By Richard Vedder
I am getting tired of going to higher education conferences where rent-seeking college professors lament that America will need millions of new college graduates to take all of the new jobs being created that require high skills. The arguments have been overdone and exaggerated. If, for example, we had a real shortage of skilled people in the STEM disciplines, we should see sharp increases in the relative pay in engineers, scientists, and mathematicians. We have not.
Not only that,we need a lot of fairly skilled persons who do not receive all the necessary training in high school, but who can get those skills at technical or career colleges. I attended a delightful one day forum on higher education put on by the American Legislative Exchange Council (ALEC) in San Antonio over the weekend. Unlike most meetings on higher ed, the sessions were not lovefests where overpaid college administrators kept telling other overpaid persons how great they are and how they need more money.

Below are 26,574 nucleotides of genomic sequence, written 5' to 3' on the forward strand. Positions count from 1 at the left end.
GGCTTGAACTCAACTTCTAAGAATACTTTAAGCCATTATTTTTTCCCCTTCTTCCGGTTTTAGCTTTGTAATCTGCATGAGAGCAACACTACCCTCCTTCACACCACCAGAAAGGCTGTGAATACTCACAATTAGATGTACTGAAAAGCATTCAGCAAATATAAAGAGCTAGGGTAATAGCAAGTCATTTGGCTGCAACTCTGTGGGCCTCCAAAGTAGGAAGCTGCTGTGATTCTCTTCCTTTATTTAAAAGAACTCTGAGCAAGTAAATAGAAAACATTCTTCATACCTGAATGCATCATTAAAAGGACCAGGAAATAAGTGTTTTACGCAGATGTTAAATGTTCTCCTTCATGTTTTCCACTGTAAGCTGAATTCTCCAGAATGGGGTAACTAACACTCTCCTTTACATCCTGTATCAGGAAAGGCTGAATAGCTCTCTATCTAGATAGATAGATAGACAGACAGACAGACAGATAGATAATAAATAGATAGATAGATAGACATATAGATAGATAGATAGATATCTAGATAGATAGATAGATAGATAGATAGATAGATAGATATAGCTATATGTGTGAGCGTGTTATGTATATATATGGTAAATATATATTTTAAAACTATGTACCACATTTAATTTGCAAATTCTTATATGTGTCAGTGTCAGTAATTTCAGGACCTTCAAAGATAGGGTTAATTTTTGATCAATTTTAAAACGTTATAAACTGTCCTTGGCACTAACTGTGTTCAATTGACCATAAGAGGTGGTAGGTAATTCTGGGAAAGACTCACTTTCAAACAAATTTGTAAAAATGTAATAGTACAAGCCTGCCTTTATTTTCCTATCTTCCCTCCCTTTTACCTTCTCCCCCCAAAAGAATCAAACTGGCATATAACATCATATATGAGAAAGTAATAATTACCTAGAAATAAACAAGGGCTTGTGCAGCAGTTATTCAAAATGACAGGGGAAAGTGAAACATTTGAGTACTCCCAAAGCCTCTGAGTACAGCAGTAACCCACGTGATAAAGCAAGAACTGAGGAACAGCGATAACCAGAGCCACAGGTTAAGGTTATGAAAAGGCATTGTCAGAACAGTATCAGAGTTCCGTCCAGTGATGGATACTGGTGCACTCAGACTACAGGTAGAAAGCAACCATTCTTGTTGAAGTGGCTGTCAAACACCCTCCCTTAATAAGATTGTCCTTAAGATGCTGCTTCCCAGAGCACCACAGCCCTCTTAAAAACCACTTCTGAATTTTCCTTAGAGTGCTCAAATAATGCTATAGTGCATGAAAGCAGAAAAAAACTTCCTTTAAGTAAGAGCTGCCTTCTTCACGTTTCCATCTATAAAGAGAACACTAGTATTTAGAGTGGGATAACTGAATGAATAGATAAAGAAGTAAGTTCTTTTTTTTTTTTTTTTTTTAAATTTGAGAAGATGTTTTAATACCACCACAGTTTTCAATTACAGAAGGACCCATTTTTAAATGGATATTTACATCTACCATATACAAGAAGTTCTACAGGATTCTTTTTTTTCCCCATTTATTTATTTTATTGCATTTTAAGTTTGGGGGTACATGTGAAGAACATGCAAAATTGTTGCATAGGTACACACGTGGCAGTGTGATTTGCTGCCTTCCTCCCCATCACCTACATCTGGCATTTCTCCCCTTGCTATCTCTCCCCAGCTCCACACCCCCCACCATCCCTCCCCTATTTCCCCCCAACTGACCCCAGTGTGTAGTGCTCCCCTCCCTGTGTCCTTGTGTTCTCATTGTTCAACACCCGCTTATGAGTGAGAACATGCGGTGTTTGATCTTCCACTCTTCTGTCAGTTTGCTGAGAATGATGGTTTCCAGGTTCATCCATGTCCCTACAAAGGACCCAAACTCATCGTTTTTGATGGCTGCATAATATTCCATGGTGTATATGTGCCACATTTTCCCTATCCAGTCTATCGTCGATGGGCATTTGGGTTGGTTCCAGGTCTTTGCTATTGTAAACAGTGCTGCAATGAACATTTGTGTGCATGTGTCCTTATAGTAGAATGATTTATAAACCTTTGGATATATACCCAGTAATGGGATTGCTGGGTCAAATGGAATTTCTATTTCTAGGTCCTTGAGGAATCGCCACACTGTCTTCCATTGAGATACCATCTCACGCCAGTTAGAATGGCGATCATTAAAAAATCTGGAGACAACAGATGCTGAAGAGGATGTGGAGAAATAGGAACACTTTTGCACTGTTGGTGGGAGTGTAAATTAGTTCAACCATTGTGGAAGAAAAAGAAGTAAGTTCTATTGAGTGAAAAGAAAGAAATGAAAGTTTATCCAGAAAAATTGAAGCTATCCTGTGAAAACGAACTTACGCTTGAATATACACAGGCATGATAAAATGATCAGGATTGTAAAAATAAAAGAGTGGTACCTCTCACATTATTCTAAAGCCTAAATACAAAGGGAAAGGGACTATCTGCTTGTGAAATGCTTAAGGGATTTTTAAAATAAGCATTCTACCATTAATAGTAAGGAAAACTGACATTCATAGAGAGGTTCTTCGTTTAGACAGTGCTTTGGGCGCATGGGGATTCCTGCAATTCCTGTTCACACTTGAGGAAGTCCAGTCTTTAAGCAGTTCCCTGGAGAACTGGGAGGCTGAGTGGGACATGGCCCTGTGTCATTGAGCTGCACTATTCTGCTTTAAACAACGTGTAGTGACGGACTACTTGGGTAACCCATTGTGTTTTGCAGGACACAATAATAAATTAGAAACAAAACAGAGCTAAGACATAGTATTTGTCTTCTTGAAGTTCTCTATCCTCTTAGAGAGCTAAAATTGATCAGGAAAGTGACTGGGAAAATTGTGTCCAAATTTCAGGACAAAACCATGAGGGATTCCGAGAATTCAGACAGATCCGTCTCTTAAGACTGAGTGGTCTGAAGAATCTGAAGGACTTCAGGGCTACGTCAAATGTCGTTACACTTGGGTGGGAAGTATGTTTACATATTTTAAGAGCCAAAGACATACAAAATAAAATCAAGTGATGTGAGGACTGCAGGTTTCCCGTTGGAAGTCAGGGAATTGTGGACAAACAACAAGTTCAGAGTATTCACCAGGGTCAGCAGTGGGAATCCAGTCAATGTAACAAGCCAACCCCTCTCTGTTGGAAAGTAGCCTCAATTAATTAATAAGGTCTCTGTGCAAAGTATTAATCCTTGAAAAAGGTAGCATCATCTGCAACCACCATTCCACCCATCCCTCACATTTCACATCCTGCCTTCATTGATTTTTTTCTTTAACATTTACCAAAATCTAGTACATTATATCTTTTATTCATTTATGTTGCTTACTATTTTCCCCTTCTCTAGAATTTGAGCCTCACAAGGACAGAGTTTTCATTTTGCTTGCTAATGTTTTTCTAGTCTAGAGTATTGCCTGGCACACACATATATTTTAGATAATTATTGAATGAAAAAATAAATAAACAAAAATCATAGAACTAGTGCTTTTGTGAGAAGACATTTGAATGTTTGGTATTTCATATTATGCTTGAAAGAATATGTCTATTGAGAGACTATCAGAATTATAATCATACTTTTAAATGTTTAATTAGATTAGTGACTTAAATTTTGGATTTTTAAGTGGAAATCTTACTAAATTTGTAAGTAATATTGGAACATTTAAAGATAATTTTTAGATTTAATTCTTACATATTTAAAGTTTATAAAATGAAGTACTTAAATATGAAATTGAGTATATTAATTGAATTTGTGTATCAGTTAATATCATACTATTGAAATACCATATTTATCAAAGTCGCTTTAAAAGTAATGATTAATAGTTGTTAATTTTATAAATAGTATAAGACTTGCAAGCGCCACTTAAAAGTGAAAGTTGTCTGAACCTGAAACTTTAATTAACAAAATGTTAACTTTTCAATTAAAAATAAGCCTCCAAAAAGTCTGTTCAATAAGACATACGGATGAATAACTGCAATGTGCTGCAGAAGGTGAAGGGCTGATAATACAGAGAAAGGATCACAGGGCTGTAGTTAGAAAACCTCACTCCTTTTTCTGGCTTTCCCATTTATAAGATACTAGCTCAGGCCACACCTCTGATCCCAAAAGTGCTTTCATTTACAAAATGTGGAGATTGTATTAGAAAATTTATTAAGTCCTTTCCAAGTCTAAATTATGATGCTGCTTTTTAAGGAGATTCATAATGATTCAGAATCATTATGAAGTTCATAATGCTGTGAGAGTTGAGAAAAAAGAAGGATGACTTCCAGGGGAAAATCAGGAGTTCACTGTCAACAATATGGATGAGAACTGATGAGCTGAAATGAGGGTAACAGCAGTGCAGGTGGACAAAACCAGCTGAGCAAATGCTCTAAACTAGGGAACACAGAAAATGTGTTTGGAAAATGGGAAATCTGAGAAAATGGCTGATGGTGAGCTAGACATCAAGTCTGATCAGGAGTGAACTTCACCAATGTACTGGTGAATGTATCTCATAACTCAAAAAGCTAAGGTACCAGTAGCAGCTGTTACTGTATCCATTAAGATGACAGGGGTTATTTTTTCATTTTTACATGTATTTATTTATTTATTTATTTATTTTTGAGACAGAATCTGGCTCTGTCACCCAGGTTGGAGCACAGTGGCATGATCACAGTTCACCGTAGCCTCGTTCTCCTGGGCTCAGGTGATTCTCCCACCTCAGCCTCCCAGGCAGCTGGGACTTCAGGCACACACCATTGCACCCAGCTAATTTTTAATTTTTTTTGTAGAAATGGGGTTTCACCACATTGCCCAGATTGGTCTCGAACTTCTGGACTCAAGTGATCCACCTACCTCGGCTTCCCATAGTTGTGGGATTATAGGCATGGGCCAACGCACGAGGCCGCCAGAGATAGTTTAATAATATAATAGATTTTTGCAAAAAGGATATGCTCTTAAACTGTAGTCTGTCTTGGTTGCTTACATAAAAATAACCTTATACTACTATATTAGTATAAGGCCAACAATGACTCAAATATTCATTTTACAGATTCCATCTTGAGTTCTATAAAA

I enjoyed several speakers, including Michael Bettersworth, an administrator at Texas State Technical College. Michael --a sharp articulate guy who may be going places -- made the point that psychology graduates are having a terrible time getting jobs, often ending up delivering pizzas. One of my very best students from last year is working at Ruby Tuesday. But those becoming electricians and plumbers and truck drivers, etc., seem to be doing a bit better.
Most of the occupations expected to require the most new employees over the next decade are NOT jobs requiring high levels of technical skills. I think there is a fundamental mismatch developing between the number of college graduates and the employment needs of employers, so the college educated pizza delivery boy may be more than a temporary phenomenon. This is still another reason I am high on many of the non-traditional schools that offer non-degree forms of post secondary training.